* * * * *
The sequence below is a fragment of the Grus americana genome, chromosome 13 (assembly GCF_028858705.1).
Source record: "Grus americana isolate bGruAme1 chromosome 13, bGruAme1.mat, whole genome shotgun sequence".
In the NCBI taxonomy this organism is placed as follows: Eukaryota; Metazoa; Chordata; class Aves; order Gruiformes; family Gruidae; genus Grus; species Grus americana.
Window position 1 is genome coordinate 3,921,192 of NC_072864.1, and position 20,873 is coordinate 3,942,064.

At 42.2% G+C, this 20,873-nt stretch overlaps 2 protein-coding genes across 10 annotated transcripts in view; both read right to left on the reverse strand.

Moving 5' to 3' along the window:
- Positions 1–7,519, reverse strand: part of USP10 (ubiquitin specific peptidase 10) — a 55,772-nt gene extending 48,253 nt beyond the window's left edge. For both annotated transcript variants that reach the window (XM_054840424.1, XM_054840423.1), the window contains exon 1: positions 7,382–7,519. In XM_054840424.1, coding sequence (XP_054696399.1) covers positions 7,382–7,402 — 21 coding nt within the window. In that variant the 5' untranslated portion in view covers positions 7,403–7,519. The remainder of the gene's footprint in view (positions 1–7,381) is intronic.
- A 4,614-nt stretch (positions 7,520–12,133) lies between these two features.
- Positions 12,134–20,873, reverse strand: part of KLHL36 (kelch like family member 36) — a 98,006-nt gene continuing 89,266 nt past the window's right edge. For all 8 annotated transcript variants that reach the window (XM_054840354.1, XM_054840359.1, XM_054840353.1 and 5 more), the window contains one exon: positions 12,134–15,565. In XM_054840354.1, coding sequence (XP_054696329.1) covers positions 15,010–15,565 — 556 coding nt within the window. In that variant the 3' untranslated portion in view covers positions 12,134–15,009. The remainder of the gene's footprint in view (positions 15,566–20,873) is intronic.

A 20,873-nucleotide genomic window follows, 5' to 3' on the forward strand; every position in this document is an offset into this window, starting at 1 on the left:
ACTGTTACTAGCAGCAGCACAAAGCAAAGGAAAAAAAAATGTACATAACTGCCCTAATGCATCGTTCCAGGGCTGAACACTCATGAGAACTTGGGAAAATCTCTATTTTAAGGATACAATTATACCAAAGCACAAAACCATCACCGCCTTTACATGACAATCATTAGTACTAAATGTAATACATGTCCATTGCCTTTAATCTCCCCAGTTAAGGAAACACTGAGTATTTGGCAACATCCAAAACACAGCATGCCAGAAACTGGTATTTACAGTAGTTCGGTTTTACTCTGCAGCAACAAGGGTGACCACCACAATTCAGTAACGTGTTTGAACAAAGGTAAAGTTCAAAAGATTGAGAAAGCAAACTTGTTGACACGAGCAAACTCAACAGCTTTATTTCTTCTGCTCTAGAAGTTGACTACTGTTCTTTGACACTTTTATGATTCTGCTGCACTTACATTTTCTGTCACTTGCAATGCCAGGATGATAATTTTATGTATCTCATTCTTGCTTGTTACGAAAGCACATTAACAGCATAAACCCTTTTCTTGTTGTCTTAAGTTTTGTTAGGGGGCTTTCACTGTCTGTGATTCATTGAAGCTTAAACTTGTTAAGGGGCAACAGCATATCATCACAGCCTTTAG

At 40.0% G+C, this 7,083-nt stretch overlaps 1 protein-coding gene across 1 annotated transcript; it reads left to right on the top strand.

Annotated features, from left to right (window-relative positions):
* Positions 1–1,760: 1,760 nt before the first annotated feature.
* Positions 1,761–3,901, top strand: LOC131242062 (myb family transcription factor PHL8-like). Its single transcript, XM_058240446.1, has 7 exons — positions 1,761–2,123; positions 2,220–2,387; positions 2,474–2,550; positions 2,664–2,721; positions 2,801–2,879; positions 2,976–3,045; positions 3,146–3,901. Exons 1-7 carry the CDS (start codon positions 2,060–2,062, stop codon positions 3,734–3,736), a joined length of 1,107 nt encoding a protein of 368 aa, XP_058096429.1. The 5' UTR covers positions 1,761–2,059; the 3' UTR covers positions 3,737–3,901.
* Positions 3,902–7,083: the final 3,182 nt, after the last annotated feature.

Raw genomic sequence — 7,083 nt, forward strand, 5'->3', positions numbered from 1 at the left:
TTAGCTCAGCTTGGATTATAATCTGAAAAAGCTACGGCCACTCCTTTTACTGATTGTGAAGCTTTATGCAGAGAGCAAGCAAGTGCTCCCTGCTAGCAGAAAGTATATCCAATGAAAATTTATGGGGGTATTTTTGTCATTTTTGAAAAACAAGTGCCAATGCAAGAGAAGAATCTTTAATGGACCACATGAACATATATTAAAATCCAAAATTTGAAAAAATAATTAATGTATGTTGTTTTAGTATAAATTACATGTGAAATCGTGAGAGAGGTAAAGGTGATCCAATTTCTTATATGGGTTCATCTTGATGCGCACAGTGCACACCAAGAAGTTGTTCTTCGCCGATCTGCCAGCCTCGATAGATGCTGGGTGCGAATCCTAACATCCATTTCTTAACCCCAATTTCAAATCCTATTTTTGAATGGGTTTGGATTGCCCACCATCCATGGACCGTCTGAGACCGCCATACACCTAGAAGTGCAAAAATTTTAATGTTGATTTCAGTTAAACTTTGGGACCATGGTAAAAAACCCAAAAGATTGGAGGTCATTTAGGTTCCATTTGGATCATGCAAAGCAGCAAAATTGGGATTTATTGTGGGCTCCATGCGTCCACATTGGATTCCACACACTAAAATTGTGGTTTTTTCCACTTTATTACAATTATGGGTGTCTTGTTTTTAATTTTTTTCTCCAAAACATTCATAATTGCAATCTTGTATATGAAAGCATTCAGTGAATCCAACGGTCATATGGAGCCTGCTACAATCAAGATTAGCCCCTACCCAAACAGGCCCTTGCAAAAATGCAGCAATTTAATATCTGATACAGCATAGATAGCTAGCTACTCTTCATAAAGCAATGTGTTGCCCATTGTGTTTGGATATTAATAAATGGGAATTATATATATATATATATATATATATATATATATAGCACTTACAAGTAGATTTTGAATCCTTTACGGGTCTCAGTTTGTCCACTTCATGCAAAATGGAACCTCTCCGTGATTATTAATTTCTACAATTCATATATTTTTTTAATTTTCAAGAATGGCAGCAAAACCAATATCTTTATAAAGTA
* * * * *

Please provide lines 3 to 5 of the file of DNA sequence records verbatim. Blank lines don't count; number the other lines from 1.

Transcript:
In the NCBI taxonomy this organism is placed as follows: Eukaryota; Metazoa; Chordata; class Aves; order Gruiformes; family Gruidae; genus Grus; species Grus americana.
Window position 1 is genome coordinate 3,921,192 of NC_072864.1, and position 20,873 is coordinate 3,942,064.

At 42.2% G+C, this 20,873-nt stretch overlaps 2 protein-coding genes across 10 annotated transcripts in view; both read right to left on the reverse strand.